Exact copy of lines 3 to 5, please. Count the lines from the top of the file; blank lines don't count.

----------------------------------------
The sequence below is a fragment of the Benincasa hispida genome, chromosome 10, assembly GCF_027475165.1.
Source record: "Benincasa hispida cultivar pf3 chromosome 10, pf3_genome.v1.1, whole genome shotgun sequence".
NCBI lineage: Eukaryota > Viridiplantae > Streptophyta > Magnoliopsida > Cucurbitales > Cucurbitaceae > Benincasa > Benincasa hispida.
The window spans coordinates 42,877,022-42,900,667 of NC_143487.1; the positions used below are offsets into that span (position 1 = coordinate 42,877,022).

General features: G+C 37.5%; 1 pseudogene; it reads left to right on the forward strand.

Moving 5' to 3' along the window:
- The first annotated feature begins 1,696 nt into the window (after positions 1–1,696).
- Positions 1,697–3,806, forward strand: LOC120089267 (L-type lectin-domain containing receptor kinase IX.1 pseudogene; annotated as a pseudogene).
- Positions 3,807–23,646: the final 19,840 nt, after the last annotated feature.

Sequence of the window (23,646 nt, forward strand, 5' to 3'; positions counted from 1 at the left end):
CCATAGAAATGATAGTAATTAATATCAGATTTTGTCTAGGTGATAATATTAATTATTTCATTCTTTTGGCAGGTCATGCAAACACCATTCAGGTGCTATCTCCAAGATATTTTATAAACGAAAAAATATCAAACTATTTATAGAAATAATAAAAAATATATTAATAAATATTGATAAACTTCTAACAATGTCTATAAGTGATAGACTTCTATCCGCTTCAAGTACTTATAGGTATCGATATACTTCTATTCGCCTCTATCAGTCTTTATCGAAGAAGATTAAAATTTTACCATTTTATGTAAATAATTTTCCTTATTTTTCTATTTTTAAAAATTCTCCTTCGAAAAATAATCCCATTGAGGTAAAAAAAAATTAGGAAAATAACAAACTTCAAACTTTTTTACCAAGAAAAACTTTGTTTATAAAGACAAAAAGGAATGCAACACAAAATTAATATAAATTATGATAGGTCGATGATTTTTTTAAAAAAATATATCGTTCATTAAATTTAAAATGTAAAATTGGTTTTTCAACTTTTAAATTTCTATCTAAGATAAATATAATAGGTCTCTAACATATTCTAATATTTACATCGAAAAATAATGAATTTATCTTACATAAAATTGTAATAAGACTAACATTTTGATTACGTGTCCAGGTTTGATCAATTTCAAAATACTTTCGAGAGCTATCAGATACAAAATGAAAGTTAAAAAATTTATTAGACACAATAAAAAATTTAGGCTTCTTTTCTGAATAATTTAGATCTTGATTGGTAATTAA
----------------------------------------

NCBI lineage: Eukaryota > Viridiplantae > Streptophyta > Magnoliopsida > Cucurbitales > Cucurbitaceae > Benincasa > Benincasa hispida.
The window spans coordinates 42,877,022-42,900,667 of NC_143487.1; the positions used below are offsets into that span (position 1 = coordinate 42,877,022).

General features: G+C 37.5%; 1 pseudogene; it reads left to right on the forward strand.